In our last post, we highlighted some sustainable restaurants in the New York City area. This week, we’re helping you out on the nights you want to stay in. Cooking at home is another way to minimize your environmental footprint. First of all, you’re already cutting out a lot of the trash-creating aspects of eating out – especially disposable napkins and cutlery. You can easily make your home cooking even more sustainable by using recipes from a cookbook that was written thoughtfully, with low environmental impact food sources in mind. We pulled together a few of our favorite cookbooks with a focus on sustainability.
The Chefs Collaborative Cookbook
This book, edited by Ellen Jackson, brings together recipes from some of the over 12,000 American chefs who have joined the Chefs Collaborative network, which hopes to redesign American eating habits so they’re oriented towards sustainability. The recipes emphasize seasonal ingredients and sustainably grown produce.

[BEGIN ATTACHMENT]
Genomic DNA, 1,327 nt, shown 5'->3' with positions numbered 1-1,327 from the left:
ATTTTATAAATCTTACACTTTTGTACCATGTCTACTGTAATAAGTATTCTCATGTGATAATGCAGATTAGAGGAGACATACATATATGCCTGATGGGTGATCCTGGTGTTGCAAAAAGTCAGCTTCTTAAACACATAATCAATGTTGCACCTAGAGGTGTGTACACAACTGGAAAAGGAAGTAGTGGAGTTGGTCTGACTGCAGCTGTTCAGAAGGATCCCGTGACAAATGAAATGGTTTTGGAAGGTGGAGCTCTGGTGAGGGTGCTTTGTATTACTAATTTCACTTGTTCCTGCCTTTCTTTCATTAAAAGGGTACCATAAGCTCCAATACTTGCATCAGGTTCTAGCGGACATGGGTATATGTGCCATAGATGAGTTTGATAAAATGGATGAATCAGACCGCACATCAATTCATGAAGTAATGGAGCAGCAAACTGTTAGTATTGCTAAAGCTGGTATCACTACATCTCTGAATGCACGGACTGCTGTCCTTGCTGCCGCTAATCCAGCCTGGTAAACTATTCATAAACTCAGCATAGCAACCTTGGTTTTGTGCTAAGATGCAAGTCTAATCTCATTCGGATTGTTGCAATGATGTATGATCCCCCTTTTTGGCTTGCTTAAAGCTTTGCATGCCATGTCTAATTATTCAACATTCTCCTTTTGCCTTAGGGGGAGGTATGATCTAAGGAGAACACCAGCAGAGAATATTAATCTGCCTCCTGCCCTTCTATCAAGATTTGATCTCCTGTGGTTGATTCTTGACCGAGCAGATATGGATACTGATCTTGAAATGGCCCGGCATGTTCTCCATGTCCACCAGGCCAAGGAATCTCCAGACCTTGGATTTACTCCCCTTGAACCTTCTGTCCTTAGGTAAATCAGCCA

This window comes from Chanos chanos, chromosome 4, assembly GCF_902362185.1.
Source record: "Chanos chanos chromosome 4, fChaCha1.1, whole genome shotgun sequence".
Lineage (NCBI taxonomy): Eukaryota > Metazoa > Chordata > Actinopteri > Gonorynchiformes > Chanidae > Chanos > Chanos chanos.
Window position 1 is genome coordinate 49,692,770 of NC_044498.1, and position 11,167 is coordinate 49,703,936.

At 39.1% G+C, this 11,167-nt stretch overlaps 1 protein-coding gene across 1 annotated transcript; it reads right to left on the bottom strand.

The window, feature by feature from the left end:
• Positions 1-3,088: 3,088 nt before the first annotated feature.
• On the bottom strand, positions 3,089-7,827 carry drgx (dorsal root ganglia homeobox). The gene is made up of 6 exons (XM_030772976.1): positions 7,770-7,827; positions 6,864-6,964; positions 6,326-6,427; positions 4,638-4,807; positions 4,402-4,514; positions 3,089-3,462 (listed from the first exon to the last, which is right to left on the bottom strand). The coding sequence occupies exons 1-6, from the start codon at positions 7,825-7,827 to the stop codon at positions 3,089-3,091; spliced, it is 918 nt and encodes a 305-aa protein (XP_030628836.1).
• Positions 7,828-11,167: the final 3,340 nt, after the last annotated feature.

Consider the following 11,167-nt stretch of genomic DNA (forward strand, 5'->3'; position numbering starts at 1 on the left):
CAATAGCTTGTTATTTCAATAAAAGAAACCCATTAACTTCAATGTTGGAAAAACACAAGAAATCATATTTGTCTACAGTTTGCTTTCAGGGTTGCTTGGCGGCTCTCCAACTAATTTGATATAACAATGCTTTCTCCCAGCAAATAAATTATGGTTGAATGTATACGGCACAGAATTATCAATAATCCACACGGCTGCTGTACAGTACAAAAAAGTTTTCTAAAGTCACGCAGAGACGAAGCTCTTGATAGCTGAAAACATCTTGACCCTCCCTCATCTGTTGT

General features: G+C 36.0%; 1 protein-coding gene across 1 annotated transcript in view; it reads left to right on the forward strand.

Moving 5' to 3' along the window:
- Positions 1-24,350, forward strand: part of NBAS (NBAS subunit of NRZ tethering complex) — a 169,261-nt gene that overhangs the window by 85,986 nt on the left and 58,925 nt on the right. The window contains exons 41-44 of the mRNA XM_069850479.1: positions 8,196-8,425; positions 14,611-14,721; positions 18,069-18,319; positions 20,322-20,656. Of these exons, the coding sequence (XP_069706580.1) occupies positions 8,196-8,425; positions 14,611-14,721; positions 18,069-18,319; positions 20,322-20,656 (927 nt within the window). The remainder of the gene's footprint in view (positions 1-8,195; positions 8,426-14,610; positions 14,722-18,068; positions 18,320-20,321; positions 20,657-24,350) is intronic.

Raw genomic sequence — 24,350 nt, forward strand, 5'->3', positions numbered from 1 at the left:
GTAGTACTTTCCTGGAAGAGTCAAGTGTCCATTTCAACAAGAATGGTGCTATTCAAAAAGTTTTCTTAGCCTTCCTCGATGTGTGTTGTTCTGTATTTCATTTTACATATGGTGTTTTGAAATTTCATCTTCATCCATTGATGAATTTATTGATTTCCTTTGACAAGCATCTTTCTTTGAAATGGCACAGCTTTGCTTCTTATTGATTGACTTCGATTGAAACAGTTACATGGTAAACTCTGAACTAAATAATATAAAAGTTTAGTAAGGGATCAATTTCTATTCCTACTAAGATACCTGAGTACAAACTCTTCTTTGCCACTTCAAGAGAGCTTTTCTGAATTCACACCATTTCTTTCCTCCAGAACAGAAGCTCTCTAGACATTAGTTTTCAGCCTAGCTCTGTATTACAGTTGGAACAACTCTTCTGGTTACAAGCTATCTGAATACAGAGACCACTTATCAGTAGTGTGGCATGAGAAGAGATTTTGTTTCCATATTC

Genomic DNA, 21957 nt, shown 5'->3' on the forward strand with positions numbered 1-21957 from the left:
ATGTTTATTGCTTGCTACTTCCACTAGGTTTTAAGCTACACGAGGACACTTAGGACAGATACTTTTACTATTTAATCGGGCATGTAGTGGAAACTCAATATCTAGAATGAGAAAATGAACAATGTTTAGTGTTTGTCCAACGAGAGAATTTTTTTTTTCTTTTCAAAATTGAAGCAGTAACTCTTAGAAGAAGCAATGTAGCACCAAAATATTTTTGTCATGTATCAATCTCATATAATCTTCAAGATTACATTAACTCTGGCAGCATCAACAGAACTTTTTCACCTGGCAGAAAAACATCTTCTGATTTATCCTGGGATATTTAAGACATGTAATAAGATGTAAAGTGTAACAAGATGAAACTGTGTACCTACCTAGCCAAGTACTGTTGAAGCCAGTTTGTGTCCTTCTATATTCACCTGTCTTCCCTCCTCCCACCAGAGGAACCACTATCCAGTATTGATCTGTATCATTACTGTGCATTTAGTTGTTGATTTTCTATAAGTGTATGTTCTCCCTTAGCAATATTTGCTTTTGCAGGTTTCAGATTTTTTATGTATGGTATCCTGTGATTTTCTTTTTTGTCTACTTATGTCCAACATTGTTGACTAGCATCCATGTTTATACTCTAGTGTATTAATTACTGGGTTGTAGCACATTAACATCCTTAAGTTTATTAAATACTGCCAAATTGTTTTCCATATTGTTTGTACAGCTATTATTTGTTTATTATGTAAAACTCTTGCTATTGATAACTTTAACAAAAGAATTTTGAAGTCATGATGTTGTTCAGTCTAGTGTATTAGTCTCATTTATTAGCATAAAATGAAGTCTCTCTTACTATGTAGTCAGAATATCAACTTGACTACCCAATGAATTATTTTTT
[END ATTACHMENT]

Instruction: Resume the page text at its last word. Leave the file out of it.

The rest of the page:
Modern Native Feasts: Healthy, Innovative and Sustainable Cuisine
Andrew George draws on indigenous knowledge around ingredients and cooking processes to offer a scintillating range of recipes that are surprising, good for the environment, and good for your body.
The CSA Cookbook: No Waste Recipes for Cooking Your Way Through a Community Supported Agriculture Box, Farmer’s Market or Backyard Bounty
If you get produce from a CSA, this book by Linda Ly and Will Taylor will inspire you not just to use every vegetable that comes in your CSA, but to use every last edible piece of the veggie. If you don’t use a CSA, sign up for your local one!
The Sustainable Table
In Cassie Duncan and Hayley Morris’ book, they bring together recipes from farmers, at home gardeners turned farmers, and professional chefs. Recipes are backed by stories about individual journeys towards seasonal and local food consumption habits, so reading this book will give you more than a few role models in addition to recipes.
The Insect Cookbook: Food for a Sustainable Planet
Ok, you might not be ready to venture into insect-based meals, but we included this one for the adventuresome among us. In this book, Arnold van Huis, Henk van Gurp, and Marcel Dicke present a convincing case that eating bugs is good for the environment, along with a surprisingly strong argument that they might taste good! Intriguing recipes abound.
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